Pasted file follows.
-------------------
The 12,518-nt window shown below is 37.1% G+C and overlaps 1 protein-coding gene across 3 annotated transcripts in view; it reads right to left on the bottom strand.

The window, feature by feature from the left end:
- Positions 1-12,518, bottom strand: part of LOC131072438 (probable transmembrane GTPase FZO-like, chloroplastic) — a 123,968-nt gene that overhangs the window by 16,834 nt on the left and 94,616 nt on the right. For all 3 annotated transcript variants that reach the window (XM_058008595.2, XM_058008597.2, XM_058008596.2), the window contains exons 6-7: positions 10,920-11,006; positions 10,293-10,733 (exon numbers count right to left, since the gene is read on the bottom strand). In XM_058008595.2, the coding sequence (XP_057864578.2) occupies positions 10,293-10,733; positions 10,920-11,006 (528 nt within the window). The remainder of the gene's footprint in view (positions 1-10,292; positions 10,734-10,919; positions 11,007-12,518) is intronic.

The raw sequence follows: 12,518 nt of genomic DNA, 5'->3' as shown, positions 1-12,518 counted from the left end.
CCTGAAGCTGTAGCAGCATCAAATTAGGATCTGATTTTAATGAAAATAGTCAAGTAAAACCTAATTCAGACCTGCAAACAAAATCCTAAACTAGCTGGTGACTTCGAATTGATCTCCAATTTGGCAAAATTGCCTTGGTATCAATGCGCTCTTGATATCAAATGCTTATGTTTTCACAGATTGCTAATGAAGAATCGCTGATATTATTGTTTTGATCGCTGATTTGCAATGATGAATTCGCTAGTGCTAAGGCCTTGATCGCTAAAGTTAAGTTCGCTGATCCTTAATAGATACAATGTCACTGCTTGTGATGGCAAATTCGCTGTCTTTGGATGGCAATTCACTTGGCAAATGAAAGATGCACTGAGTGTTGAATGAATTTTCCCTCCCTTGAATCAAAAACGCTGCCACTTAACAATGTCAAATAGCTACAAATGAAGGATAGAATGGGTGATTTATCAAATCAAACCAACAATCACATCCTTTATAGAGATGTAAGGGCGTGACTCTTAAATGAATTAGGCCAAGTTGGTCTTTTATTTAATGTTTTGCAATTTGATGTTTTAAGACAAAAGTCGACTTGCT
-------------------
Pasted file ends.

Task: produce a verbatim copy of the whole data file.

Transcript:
The 12,518-nt window shown below is 37.1% G+C and overlaps 1 protein-coding gene across 3 annotated transcripts in view; it reads right to left on the bottom strand.

The window, feature by feature from the left end:
- Positions 1-12,518, bottom strand: part of LOC131072438 (probable transmembrane GTPase FZO-like, chloroplastic) — a 123,968-nt gene that overhangs the window by 16,834 nt on the left and 94,616 nt on the right. For all 3 annotated transcript variants that reach the window (XM_058008595.2, XM_058008597.2, XM_058008596.2), the window contains exons 6-7: positions 10,920-11,006; positions 10,293-10,733 (exon numbers count right to left, since the gene is read on the bottom strand). In XM_058008595.2, the coding sequence (XP_057864578.2) occupies positions 10,293-10,733; positions 10,920-11,006 (528 nt within the window). The remainder of the gene's footprint in view (positions 1-10,292; positions 10,734-10,919; positions 11,007-12,518) is intronic.

The raw sequence follows: 12,518 nt of genomic DNA, 5'->3' as shown, positions 1-12,518 counted from the left end.
CCTGAAGCTGTAGCAGCATCAAATTAGGATCTGATTTTAATGAAAATAGTCAAGTAAAACCTAATTCAGACCTGCAAACAAAATCCTAAACTAGCTGGTGACTTCGAATTGATCTCCAATTTGGCAAAATTGCCTTGGTATCAATGCGCTCTTGATATCAAATGCTTATGTTTTCACAGATTGCTAATGAAGAATCGCTGATATTATTGTTTTGATCGCTGATTTGCAATGATGAATTCGCTAGTGCTAAGGCCTTGATCGCTAAAGTTAAGTTCGCTGATCCTTAATAGATACAATGTCACTGCTTGTGATGGCAAATTCGCTGTCTTTGGATGGCAATTCACTTGGCAAATGAAAGATGCACTGAGTGTTGAATGAATTTTCCCTCCCTTGAATCAAAAACGCTGCCACTTAACAATGTCAAATAGCTACAAATGAAGGATAGAATGGGTGATTTATCAAATCAAACCAACAATCACATCCTTTATAGAGATGTAAGGGCGTGACTCTTAAATGAATTAGGCCAAGTTGGTCTTTTATTTAATGTTTTGCAATTTGATGTTTTAAGACAAAAGTCGACTTGCT